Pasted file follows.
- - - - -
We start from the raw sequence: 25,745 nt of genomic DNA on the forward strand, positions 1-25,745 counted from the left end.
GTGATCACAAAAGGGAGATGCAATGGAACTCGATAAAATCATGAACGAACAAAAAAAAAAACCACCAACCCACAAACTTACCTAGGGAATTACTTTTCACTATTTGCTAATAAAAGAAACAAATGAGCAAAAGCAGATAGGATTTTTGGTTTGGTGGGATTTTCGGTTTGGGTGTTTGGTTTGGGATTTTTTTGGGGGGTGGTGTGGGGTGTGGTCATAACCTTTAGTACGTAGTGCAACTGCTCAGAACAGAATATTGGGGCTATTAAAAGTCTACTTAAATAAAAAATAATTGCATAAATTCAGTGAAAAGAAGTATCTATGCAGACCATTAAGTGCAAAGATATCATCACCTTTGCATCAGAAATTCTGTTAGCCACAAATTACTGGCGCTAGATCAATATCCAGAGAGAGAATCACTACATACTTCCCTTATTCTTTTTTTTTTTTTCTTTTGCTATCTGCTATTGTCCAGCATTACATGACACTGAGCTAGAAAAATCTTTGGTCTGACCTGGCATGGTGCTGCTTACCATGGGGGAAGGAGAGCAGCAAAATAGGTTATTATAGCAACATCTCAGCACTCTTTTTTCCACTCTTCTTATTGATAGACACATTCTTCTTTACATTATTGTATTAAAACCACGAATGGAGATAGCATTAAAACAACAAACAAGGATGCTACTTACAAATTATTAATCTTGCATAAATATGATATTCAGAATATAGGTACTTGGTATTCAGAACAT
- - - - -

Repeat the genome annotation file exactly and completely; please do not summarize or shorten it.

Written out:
We start from the raw sequence: 25,745 nt of genomic DNA on the forward strand, positions 1-25,745 counted from the left end.
GTGATCACAAAAGGGAGATGCAATGGAACTCGATAAAATCATGAACGAACAAAAAAAAAAACCACCAACCCACAAACTTACCTAGGGAATTACTTTTCACTATTTGCTAATAAAAGAAACAAATGAGCAAAAGCAGATAGGATTTTTGGTTTGGTGGGATTTTCGGTTTGGGTGTTTGGTTTGGGATTTTTTTGGGGGGTGGTGTGGGGTGTGGTCATAACCTTTAGTACGTAGTGCAACTGCTCAGAACAGAATATTGGGGCTATTAAAAGTCTACTTAAATAAAAAATAATTGCATAAATTCAGTGAAAAGAAGTATCTATGCAGACCATTAAGTGCAAAGATATCATCACCTTTGCATCAGAAATTCTGTTAGCCACAAATTACTGGCGCTAGATCAATATCCAGAGAGAGAATCACTACATACTTCCCTTATTCTTTTTTTTTTTTTCTTTTGCTATCTGCTATTGTCCAGCATTACATGACACTGAGCTAGAAAAATCTTTGGTCTGACCTGGCATGGTGCTGCTTACCATGGGGGAAGGAGAGCAGCAAAATAGGTTATTATAGCAACATCTCAGCACTCTTTTTTCCACTCTTCTTATTGATAGACACATTCTTCTTTACATTATTGTATTAAAACCACGAATGGAGATAGCATTAAAACAACAAACAAGGATGCTACTTACAAATTATTAATCTTGCATAAATATGATATTCAGAATATAGGTACTTGGTATTCAGAACAT